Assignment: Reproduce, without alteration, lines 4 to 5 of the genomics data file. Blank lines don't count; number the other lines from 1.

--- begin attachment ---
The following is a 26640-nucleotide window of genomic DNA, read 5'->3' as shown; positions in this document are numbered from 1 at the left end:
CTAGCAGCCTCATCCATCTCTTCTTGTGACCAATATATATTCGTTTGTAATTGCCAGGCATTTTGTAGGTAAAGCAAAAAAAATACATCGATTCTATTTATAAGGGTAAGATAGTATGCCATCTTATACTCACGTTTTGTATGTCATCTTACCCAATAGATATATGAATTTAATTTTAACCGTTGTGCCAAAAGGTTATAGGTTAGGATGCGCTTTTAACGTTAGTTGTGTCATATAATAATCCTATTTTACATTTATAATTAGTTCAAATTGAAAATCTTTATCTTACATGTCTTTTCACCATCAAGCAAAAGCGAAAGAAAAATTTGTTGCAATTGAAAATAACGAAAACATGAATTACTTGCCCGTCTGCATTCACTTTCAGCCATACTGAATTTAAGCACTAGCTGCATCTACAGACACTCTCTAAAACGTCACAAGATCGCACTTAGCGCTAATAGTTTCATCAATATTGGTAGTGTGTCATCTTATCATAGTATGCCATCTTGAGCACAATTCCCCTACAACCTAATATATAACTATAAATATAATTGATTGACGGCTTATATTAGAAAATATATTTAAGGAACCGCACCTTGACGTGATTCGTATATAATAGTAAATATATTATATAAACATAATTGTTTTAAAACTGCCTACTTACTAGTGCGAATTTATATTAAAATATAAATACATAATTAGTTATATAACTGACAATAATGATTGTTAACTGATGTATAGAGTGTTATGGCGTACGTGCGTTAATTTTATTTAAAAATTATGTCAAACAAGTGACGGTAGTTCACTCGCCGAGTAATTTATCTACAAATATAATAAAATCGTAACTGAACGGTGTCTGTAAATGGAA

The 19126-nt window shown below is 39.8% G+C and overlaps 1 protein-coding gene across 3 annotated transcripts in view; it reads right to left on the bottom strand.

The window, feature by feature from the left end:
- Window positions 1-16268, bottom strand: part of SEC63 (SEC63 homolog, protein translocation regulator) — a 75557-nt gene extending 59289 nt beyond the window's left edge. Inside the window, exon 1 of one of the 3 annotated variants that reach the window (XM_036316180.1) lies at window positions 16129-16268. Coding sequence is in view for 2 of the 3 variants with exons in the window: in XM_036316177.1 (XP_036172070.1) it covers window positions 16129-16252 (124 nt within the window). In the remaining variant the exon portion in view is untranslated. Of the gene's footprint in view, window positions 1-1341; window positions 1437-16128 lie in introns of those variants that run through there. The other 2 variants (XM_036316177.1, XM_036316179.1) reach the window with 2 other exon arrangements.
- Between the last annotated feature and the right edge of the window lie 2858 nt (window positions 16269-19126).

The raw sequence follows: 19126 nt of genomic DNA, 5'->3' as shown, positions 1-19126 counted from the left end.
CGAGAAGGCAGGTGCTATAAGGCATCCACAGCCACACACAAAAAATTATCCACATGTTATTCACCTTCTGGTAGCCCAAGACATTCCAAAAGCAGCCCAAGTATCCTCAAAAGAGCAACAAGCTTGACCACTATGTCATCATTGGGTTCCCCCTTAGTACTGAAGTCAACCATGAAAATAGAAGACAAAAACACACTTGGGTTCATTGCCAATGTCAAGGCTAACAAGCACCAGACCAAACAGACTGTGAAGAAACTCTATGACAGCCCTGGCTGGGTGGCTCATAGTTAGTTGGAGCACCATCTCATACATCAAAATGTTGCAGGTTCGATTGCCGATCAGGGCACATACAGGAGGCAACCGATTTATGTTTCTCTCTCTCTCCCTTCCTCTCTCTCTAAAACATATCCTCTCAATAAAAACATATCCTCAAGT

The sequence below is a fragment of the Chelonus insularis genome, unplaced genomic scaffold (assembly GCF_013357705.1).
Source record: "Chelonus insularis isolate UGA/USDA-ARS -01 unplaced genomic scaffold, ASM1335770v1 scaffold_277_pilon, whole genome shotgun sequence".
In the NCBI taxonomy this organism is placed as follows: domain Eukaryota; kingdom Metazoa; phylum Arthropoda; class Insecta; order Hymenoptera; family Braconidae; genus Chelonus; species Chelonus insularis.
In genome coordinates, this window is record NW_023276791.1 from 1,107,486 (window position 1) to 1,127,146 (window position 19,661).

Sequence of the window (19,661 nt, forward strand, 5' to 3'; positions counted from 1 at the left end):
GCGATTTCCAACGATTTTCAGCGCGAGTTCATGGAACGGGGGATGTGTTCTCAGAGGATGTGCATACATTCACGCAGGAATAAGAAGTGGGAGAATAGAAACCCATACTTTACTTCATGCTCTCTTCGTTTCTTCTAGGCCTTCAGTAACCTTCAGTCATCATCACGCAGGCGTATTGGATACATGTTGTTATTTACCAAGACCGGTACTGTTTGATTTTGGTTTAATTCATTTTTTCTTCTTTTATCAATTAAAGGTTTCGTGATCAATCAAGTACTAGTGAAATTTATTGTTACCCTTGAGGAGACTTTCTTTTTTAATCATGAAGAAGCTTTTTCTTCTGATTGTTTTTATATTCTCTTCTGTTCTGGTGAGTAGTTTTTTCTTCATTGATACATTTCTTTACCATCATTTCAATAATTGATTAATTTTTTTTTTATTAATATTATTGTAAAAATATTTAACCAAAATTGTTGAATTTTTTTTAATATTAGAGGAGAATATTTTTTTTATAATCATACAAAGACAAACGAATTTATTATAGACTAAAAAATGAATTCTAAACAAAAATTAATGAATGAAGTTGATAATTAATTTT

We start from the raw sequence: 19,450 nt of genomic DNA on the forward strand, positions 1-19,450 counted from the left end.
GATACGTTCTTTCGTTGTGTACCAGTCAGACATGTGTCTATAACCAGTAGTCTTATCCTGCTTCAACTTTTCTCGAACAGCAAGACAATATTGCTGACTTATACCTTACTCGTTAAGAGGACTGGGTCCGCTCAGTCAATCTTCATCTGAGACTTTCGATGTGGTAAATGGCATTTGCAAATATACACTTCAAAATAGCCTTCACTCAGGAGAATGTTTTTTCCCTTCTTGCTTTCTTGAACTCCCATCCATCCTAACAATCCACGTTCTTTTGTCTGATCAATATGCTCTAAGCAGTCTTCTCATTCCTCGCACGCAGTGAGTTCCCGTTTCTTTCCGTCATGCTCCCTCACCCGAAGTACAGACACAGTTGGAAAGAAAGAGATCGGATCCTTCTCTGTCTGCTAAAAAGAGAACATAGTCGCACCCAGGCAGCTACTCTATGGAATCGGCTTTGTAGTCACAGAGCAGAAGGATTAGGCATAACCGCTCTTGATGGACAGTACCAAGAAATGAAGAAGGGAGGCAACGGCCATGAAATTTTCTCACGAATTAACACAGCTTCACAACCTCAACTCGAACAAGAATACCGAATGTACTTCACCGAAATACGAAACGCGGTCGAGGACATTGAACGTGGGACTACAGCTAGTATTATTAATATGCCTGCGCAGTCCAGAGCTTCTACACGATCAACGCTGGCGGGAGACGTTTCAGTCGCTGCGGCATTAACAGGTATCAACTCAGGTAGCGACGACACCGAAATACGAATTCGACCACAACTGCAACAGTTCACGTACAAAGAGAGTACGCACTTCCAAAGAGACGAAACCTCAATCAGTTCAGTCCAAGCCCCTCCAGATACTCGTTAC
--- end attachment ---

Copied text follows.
The window, feature by feature from the left end:
- Window positions 1-16268, bottom strand: part of SEC63 (SEC63 homolog, protein translocation regulator) — a 75557-nt gene extending 59289 nt beyond the window's left edge. Inside the window, exon 1 of one of the 3 annotated variants that reach the window (XM_036316180.1) lies at window positions 16129-16268. Coding sequence is in view for 2 of the 3 variants with exons in the window: in XM_036316177.1 (XP_036172070.1) it covers window positions 16129-16252 (124 nt within the window). In the remaining variant the exon portion in view is untranslated. Of the gene's footprint in view, window positions 1-1341; window positions 1437-16128 lie in introns of those variants that run through there. The other 2 variants (XM_036316177.1, XM_036316179.1) reach the window with 2 other exon arrangements.